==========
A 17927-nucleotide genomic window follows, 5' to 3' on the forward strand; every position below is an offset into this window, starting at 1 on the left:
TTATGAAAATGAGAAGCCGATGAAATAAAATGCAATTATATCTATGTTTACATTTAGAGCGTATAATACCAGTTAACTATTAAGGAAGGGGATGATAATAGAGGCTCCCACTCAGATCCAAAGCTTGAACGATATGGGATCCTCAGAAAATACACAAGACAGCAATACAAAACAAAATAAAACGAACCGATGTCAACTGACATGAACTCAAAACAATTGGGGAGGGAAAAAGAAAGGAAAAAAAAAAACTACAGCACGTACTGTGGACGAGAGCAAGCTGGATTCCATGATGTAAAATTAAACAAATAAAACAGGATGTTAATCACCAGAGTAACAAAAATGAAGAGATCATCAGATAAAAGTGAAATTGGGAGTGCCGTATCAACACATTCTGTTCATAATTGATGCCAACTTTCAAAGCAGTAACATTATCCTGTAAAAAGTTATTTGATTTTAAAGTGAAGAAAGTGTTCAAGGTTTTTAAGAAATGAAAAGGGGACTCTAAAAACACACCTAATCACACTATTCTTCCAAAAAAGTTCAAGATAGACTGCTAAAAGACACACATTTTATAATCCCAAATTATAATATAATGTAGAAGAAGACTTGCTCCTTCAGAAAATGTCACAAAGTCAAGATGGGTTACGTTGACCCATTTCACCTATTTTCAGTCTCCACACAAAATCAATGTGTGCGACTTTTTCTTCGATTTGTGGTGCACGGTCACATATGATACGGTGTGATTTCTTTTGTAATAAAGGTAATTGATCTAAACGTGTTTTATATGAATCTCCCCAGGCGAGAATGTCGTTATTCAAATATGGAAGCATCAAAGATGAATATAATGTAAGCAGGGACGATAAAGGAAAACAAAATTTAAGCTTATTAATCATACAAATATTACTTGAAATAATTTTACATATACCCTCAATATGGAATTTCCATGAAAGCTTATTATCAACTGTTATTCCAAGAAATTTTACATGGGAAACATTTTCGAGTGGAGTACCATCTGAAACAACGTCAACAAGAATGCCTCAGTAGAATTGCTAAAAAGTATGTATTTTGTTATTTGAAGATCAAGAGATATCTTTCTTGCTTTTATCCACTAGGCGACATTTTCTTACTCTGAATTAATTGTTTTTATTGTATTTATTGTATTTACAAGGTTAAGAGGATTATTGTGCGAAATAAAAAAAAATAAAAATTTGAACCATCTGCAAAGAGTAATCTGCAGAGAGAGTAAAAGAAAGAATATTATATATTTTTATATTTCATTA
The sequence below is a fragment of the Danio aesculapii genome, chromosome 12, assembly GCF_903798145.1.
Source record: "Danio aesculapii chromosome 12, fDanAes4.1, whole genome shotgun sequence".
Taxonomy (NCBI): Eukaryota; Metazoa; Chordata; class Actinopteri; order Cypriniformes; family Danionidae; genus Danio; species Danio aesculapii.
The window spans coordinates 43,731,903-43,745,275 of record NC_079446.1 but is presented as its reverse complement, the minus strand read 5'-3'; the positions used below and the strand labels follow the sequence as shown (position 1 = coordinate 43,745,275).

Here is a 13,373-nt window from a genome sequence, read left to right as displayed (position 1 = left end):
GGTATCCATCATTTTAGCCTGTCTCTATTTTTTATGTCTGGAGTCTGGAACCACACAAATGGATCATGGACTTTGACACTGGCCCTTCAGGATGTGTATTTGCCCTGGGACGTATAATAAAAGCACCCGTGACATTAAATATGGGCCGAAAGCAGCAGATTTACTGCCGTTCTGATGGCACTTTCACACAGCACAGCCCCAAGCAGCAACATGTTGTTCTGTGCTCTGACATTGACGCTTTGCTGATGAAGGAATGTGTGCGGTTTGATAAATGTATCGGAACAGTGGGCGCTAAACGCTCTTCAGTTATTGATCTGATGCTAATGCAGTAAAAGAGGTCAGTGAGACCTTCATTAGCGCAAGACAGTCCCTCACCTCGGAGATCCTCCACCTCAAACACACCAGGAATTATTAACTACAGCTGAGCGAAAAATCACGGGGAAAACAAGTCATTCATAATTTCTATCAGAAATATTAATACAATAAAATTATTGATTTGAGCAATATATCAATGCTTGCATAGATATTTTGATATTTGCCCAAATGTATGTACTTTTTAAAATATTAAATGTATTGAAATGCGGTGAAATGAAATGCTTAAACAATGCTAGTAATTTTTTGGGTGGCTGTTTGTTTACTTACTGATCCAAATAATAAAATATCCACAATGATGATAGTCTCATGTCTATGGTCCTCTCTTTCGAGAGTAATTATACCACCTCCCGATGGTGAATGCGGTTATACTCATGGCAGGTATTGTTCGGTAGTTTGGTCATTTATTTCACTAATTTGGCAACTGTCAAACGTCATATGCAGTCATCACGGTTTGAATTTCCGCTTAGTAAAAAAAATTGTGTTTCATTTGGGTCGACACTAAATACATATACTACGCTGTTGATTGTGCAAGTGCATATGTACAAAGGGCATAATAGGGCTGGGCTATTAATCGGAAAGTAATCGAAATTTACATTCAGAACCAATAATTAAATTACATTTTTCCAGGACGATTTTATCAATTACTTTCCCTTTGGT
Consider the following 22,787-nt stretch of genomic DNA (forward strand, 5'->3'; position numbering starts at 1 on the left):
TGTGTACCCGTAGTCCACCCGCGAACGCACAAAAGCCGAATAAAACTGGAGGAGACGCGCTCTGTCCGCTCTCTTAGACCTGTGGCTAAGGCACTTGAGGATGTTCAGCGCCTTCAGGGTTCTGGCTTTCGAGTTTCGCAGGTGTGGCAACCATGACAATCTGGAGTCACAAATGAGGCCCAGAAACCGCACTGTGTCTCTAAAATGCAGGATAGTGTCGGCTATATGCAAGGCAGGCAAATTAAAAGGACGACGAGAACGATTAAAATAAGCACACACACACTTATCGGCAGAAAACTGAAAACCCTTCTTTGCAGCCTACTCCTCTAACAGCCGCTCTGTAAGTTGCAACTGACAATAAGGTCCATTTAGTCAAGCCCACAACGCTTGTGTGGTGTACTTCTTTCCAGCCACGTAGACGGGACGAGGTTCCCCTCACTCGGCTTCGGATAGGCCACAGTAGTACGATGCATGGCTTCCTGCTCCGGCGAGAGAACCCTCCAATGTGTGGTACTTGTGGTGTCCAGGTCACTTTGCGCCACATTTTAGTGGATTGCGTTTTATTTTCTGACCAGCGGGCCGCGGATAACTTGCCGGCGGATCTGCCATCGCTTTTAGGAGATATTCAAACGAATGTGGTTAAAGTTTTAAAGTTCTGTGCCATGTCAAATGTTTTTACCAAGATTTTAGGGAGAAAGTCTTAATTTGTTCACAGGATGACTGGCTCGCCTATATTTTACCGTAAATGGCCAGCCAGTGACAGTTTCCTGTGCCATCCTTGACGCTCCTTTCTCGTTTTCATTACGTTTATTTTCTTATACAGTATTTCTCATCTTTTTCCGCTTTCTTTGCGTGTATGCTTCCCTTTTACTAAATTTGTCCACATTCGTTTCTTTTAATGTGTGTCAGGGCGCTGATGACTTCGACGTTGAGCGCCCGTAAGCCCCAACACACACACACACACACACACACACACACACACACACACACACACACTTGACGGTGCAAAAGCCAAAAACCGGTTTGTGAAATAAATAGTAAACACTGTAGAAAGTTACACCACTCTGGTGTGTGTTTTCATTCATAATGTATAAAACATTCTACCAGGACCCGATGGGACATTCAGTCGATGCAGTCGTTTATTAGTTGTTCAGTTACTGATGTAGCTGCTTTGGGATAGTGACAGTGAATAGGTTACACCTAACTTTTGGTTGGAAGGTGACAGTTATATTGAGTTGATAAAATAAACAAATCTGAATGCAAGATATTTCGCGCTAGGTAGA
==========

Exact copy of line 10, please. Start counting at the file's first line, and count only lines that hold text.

TGTGTACCCGTAGTCCACCCGCGAACGCACAAAAGCCGAATAAAACTGGAGGAGACGCGCTCTGTCCGCTCTCTTAGACCTGTGGCTAAGGCACTTGAGGATGTTCAGCGCCTTCAGGGTTCTGGCTTTCGAGTTTCGCAGGTGTGGCAACCATGACAATCTGGAGTCACAAATGAGGCCCAGAAACCGCACTGTGTCTCTAAAATGCAGGATAGTGTCGGCTATATGCAAGGCAGGCAAATTAAAAGGACGACGAGAACGATTAAAATAAGCACACACACACTTATCGGCAGAAAACTGAAAACCCTTCTTTGCAGCCTACTCCTCTAACAGCCGCTCTGTAAGTTGCAACTGACAATAAGGTCCATTTAGTCAAGCCCACAACGCTTGTGTGGTGTACTTCTTTCCAGCCACGTAGACGGGACGAGGTTCCCCTCACTCGGCTTCGGATAGGCCACAGTAGTACGATGCATGGCTTCCTGCTCCGGCGAGAGAACCCTCCAATGTGTGGTACTTGTGGTGTCCAGGTCACTTTGCGCCACATTTTAGTGGATTGCGTTTTATTTTCTGACCAGCGGGCCGCGGATAACTTGCCGGCGGATCTGCCATCGCTTTTAGGAGATATTCAAACGAATGTGGTTAAAGTTTTAAAGTTCTGTGCCATGTCAAATGTTTTTACCAAGATTTTAGGGAGAAAGTCTTAATTTGTTCACAGGATGACTGGCTCGCCTATATTTTACCGTAAATGGCCAGCCAGTGACAGTTTCCTGTGCCATCCTTGACGCTCCTTTCTCGTTTTCATTACGTTTATTTTCTTATACAGTATTTCTCATCTTTTTCCGCTTTCTTTGCGTGTATGCTTCCCTTTTACTAAATTTGTCCACATTCGTTTCTTTTAATGTGTGTCAGGGCGCTGATGACTTCGACGTTGAGCGCCCGTAAGCCCCAACACACACACACACACACACACACACACACACACACACACACACACACTTGACGGTGCAAAAGCCAAAAACCGGTTTGTGAAATAAATAGTAAACACTGTAGAAAGTTACACCACTCTGGTGTGTGTTTTCATTCATAATGTATAAAACATTCTACCAGGACCCGATGGGACATTCAGTCGATGCAGTCGTTTATTAGTTGTTCAGTTACTGATGTAGCTGCTTTGGGATAGTGACAGTGAATAGGTTACACCTAACTTTTGGTTGGAAGGTGACAGTTATATTGAGTTGATAAAATAAACAAATCTGAATGCAAGATATTTCGCGCTAGGTAGA